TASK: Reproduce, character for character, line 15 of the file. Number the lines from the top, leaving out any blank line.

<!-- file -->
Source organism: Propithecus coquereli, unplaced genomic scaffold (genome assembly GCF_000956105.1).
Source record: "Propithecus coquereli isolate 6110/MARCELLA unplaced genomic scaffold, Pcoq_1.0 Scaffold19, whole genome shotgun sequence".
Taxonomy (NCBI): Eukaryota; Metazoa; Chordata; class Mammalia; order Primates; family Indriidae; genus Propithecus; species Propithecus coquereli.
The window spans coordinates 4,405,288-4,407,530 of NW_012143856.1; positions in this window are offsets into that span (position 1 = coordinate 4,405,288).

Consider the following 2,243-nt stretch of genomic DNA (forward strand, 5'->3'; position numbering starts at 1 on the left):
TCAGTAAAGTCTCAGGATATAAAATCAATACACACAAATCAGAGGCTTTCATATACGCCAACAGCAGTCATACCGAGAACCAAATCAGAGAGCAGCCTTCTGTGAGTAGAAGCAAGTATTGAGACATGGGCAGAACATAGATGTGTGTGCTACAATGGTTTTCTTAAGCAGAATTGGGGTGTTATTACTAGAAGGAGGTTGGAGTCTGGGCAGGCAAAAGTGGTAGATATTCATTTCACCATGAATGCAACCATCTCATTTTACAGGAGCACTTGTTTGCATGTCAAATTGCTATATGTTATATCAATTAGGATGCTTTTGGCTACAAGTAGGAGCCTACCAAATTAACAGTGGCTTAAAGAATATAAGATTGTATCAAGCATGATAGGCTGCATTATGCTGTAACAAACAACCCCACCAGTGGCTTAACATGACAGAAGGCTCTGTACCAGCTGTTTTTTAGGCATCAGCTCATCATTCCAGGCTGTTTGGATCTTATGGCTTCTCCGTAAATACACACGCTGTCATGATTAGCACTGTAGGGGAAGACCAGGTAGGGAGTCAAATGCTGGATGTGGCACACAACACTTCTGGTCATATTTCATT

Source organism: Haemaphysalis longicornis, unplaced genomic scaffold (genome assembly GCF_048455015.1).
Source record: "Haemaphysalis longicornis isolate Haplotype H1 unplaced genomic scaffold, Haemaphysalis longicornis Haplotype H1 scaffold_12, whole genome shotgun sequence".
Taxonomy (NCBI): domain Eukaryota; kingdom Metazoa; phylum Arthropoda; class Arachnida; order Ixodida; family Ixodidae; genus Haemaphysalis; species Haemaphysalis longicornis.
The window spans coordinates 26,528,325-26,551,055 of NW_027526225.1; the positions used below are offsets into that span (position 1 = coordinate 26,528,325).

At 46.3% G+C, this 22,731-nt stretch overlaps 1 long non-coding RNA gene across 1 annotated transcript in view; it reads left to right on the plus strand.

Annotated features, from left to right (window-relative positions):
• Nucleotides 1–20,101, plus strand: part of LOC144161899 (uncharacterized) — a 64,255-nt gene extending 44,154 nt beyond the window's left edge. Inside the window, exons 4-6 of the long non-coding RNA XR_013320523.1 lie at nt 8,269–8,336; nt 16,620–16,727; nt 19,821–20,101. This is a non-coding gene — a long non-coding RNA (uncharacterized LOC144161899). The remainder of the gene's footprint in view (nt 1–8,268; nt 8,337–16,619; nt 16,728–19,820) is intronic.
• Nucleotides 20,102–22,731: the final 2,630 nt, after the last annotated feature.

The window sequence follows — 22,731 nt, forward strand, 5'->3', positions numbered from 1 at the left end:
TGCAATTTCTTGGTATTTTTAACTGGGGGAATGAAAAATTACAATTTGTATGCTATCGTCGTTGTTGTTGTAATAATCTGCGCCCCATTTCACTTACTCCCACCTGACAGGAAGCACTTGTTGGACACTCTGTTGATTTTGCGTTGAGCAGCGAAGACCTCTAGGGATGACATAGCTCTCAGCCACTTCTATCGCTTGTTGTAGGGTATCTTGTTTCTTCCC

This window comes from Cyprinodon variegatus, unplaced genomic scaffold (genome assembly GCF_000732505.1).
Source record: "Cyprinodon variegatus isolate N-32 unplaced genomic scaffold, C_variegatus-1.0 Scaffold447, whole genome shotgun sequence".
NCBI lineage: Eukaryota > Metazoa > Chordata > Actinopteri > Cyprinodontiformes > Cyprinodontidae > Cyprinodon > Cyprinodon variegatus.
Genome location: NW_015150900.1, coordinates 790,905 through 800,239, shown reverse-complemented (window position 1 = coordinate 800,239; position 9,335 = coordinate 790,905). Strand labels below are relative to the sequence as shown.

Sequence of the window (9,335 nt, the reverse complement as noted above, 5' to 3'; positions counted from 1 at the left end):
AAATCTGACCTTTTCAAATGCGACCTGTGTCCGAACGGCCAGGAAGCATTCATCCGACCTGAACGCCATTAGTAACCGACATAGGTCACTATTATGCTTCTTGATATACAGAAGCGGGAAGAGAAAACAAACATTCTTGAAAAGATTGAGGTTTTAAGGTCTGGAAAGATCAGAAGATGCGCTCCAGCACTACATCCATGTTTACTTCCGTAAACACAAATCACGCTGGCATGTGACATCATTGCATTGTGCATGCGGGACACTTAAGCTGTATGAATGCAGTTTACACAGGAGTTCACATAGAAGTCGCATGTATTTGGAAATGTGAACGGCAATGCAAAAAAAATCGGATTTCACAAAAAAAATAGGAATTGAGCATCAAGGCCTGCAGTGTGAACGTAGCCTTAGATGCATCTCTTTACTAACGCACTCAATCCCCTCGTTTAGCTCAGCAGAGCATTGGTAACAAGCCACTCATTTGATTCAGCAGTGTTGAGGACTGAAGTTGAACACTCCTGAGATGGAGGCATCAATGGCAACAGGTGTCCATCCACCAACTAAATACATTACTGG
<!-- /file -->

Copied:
The window sequence follows — 22,731 nt, forward strand, 5'->3', positions numbered from 1 at the left end: